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One of the first screens we use to identify potential long or shorts is sell-side sentiment versus short interest, which is expressed via the days to cover ratio.

Looking at the data since I penned my DUPE(d) Early Look on June 29, 2010, it is clear that the trends for the American consumer are not getting any better.  We are getting closer to 4Q10, which is the quarter in which significant pressure on the consumer should become more evident.   We estimate that consumer discretionary spending could be down as much as 3% in 4Q10.     

As of the close yesterday, Consumer Discretionary was the second best performing sector year-to-date and one of only three sectors that is up year-to-date (XLY up 4.9%).  The other two sectors are Industrials (XLI up 7.4%) and Consumer Staples (XLF up 2.1%).   While easy comparisons and “corporate” fiscal austerity have helped the performance of consumer stocks, the best days of this cycle are behind us.

Today, the XLY is the best performing index, up 1.4% at the time of writing.  The positive consumer sentiment is being driven by the increase in mortgage applications, following a surge in refinancing.  In theory this should help consumer spending.  Also, restaurant sales trends are looking better with the Knapp-Track showing an increase of +0.9% (Traffic of -1.7%) vs. -8.3% last year; this is the first increase in 26 months.  Of the ten best performing names in the XLY today 6 are retailers.  Expedia is the worst performing stock in the XLY sector.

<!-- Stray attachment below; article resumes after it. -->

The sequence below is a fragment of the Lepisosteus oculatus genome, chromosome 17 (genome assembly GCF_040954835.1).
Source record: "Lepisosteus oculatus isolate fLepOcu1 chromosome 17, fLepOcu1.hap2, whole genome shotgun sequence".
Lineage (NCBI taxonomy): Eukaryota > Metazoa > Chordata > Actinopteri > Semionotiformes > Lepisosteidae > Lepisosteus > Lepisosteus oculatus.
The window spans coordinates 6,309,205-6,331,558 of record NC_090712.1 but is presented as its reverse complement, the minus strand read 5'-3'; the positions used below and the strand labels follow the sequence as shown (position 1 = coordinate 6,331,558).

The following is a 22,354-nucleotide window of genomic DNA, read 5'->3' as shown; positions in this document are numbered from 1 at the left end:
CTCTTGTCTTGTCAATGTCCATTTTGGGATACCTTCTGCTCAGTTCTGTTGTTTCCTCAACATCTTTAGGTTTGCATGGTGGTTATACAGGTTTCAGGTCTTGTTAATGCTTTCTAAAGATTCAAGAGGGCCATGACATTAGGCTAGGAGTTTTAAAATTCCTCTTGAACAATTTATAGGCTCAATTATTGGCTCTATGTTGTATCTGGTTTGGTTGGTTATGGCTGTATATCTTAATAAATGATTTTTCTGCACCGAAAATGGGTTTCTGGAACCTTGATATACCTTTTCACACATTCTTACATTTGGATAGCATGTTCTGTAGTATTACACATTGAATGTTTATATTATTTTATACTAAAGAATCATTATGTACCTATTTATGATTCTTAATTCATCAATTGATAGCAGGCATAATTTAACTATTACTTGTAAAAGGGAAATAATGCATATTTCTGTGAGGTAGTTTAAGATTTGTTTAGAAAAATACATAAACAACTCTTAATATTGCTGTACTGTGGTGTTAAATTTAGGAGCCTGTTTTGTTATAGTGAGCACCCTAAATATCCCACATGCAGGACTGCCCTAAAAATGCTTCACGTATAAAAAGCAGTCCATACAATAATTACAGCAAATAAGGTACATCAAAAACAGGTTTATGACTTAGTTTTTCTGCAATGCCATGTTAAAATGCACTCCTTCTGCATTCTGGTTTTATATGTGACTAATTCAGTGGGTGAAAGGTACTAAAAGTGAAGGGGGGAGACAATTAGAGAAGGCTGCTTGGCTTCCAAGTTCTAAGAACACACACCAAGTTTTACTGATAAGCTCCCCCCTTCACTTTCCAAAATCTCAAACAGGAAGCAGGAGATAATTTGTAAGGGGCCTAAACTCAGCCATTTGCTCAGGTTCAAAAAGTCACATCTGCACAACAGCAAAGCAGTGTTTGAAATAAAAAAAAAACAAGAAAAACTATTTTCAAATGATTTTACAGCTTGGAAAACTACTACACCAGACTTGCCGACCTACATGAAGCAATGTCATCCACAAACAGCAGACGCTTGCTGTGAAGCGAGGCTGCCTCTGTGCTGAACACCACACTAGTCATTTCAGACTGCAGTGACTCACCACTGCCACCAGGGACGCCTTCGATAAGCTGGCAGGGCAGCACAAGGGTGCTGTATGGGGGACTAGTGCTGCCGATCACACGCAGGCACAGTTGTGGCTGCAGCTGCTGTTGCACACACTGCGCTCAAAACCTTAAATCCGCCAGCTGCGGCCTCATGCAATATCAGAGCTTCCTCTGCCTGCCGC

As a reminder, the DUPE(d) thesis looks like this…

Double-Dip:  The housing market and the broader economy are on the precipice of a double dip; housing prices have already started to decline and the economy has slowed significantly quarter-to-quarter in 2Q10.

Unemployment:  Weekly Jobless Claims have not shown any material improvement over the past six months.

Prices Paid by the Consumer:  While reported inflation by the government looks to be under control, the Hedgeye Inflation Index tells a different story.  The Hedgeye Inflation Index focuses on the part of the economy showing inflation that impacts the consumer, specifically the spread between the prices of things they buy and what they earn.

Equity and Real Estate deflation:  We believe that the debasing of any currency (even the Almighty Dollar) ends badly.  A lack of austerity in government policies and our politicians’ aversion to facing facts are not helping the long-term outlook for equities.

Looking at the Hedgeye Sector Sentiment Monitor, the street has become more optimistic about the XLY relative to six months ago; sentiment on the XLY stands at 60.01 vs. 56.53 six months ago and 58.9 for the S&P 500. 

Within the Consumer Discretionary index, the three most loved sectors are Diversified Consumer, Hotels Restaurant & Leisure and Internet & Catalog Retail.  Narrowing it down further within those sectors, the most loves names are Darden (DRI), McDonald’s (MCD), Starbucks (SBUX), Expedia (EXPE), Amazon (AMZN) and Devry (DV).  Collectively, these stocks have a 16.2% weighting in the index, with MCD representing 7.8%.

Howard Penney

Managing Director